Don't eat your spinach — consider it as a basis for solar PV. In fact, extracting chlorophyll from spinach and using it to convert sunlight into energy via a photo-electrochemical process akin to photosynthesis, may not be such a wild idea. As imitating plants is a time-honoured gambit, it came as little surprise to Eastman Kodak researchers in the early 1970s that small electrical currents could be generated using the agent that accounts for the green colouring in plants, sandwiched between electrode metals. While conversion efficiency was low, later researchers boosted performance with a combination of dyes.
As with Organic PV (OPV), the dye cells are ultra-thin, very low in weight, bend without breaking, avoid use of silicon and, best of all, should cost very little once their constituent materials are coated at low temperature over large areas of substrate. With their high performance/price ratio, dye-sensitised cells should be viewed as a competitor to organic PV. They are, in fact, ahead in the race for commercialisation.
The Graetzel Cell
The dye-sensitised solar cell in its modern form is also known as the Graetzel Cell, after its development by Prof. Michael Graetzel and Brian O'Regan at Ecoles Polytechniques Federales de Lausanne (EPFL) in Switzerland. This technology was launched publicly in 1991. Early cells were 7–8% efficient, though researchers have since boosted this figure to around 11%. As with organic PV, mainly low-cost materials are used. However, the energy conversion mechanism is different from organic PV.
A dye-sensitised solar cell can be likened to a conventional battery in which an external stimulus is needed — in this case, light. Light is used to initiate the electrochemical reaction that produces electron flow and hence current. Thus the overall action is photo-electrochemical. Such a cell requires a fourth ingredient over and above the well-known anode-cathode-electrolyte trio: a material that can release electrons when excited by photons of light. Some light-sensitive dyes have this power, as different dyes and colours are sensitive to different light wavelengths.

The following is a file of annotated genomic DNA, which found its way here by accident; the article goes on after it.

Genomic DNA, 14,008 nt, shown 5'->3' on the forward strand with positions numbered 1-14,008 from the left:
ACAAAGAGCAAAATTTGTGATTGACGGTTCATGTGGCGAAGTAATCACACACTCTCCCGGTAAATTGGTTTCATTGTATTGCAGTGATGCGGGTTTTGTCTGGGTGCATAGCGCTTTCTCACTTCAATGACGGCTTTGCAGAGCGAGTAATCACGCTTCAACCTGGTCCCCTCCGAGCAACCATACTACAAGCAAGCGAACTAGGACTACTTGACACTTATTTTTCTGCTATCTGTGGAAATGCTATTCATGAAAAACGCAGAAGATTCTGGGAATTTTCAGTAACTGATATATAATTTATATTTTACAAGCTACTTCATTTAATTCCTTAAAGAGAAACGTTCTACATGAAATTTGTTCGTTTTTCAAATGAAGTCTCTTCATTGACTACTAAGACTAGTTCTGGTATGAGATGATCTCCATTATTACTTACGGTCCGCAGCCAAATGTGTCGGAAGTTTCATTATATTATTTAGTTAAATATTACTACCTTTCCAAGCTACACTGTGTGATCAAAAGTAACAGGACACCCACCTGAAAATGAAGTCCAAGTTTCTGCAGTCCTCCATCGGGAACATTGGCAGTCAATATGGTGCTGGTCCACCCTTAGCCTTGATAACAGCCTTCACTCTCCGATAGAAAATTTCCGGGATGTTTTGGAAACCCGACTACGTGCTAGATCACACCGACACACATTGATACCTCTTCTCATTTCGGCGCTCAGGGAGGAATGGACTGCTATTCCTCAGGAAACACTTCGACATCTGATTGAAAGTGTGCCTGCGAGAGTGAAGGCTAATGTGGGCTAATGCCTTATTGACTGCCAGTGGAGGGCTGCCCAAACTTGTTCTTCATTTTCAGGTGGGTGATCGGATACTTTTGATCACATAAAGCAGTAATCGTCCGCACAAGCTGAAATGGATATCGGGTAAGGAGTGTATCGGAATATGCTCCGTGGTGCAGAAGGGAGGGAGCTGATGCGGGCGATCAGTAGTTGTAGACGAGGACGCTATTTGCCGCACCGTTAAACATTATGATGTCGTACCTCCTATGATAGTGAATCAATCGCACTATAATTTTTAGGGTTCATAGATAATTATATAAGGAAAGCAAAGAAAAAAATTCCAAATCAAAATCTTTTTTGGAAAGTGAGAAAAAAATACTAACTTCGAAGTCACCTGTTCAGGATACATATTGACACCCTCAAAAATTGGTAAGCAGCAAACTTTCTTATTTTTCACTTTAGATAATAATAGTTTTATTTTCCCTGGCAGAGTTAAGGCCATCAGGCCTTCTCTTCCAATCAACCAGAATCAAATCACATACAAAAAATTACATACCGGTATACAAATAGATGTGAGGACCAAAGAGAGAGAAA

Semiconductor action is also involved, provided by a layer of nanostructured titanium dioxide, to which the dye is attached. The associated band gap dynamics mean that the various material layers can be extremely thin, in contrast to the “thick” crystalline silicon currently used in conventional solar cells
In the original form of the Graetzel Cell, ruthenium polypyridine was the dye, with its molecules held within the highly porous surface of the nanocrystalline titanium dioxide. This semiconductor material was then applied to the back of a transparent front plate which, by virtue of another thin transparent coating of an oxide of tin and fluorine, constituted a conductive anode. A back plate of platinum formed the cathode. Between the anode and cathode was a thin liquid layer of an iodide solution. The two plates were sealed to retain this liquid electrolyte.
While certain constituent materials — ruthenium, titanium, platinum, etc — are costly in bulk, savings can be made due to the extremely low volumes of material used in the thin coatings. Together with rapid wide-area application of the materials onto substrates in continuous roll-to-roll production processes, the cell costs can be much lower than those for conventional solar PV cells, especially based on crystalline silicon expensively produced in semiconductor foundries.
Other material combinations offer promise, such as “black dyes”. The titanium dioxide (titania) and dye combination used in the original Graetzel Cell was most active at high frequencies, towards the ultra-violet end of the light spectrum. However, the so-called “black dyes” that were subsequently developed convert over a broad light spectrum (hence their dark colour), thereby achieving higher efficiencies.
While work on the ruthenium complex continues at Lausanne, other materials have been investigated, including copper-diselenium and various organic formulations. Researchers such as Wayne Campbell at Massey University, New Zealand, have experimented with organic dyes based on porphyrin, a basic building block of nature's hemoproteins, which include chlorophyll in plants. Campbell has reported efficiencies of about 7% for these low-cost dyes.
Other work has focused on developing a solid electrolyte to supersede the iodide liquid which can escape if not effectively sealed within the cell. It can also freeze in a cold environment. Michael Graetzel himself, working with colleagues at the Chinese Academy of Sciences, has based a solid-state electrolyte on a melt of three salts and has used this in a cell to achieve a demonstrated efficiency of 8.2%. While somewhat less than the 11% efficiency of existing iodide solutions, the research team believes that this efficiency can be improved upon.